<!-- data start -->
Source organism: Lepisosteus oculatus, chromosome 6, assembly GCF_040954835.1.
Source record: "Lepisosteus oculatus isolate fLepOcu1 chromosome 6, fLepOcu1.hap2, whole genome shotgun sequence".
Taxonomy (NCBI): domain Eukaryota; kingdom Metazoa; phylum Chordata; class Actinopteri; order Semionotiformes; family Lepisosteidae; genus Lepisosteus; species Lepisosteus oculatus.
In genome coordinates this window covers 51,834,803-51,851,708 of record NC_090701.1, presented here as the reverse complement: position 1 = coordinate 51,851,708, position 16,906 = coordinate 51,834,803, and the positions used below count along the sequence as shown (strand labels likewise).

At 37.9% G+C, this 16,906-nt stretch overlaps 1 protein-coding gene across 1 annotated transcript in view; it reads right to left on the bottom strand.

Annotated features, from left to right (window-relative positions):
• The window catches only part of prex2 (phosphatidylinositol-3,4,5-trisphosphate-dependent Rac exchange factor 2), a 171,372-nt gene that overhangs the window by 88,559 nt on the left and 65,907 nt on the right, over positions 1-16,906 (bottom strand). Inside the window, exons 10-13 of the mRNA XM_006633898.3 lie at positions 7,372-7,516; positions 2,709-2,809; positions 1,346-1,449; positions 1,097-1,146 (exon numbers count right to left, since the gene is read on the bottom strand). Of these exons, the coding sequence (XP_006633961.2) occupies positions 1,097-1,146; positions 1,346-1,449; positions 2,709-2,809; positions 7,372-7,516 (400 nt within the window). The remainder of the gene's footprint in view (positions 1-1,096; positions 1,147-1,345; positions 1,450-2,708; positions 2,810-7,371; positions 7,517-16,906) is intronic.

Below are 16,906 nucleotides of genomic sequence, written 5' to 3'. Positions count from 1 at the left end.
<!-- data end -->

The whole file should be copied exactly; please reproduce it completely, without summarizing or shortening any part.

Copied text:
Source organism: Lepisosteus oculatus, chromosome 6, assembly GCF_040954835.1.
Source record: "Lepisosteus oculatus isolate fLepOcu1 chromosome 6, fLepOcu1.hap2, whole genome shotgun sequence".
Taxonomy (NCBI): domain Eukaryota; kingdom Metazoa; phylum Chordata; class Actinopteri; order Semionotiformes; family Lepisosteidae; genus Lepisosteus; species Lepisosteus oculatus.
In genome coordinates this window covers 51,834,803-51,851,708 of record NC_090701.1, presented here as the reverse complement: position 1 = coordinate 51,851,708, position 16,906 = coordinate 51,834,803, and the positions used below count along the sequence as shown (strand labels likewise).

At 37.9% G+C, this 16,906-nt stretch overlaps 1 protein-coding gene across 1 annotated transcript in view; it reads right to left on the bottom strand.

Annotated features, from left to right (window-relative positions):
• The window catches only part of prex2 (phosphatidylinositol-3,4,5-trisphosphate-dependent Rac exchange factor 2), a 171,372-nt gene that overhangs the window by 88,559 nt on the left and 65,907 nt on the right, over positions 1-16,906 (bottom strand). Inside the window, exons 10-13 of the mRNA XM_006633898.3 lie at positions 7,372-7,516; positions 2,709-2,809; positions 1,346-1,449; positions 1,097-1,146 (exon numbers count right to left, since the gene is read on the bottom strand). Of these exons, the coding sequence (XP_006633961.2) occupies positions 1,097-1,146; positions 1,346-1,449; positions 2,709-2,809; positions 7,372-7,516 (400 nt within the window). The remainder of the gene's footprint in view (positions 1-1,096; positions 1,147-1,345; positions 1,450-2,708; positions 2,810-7,371; positions 7,517-16,906) is intronic.

Below are 16,906 nucleotides of genomic sequence, written 5' to 3'. Positions count from 1 at the left end.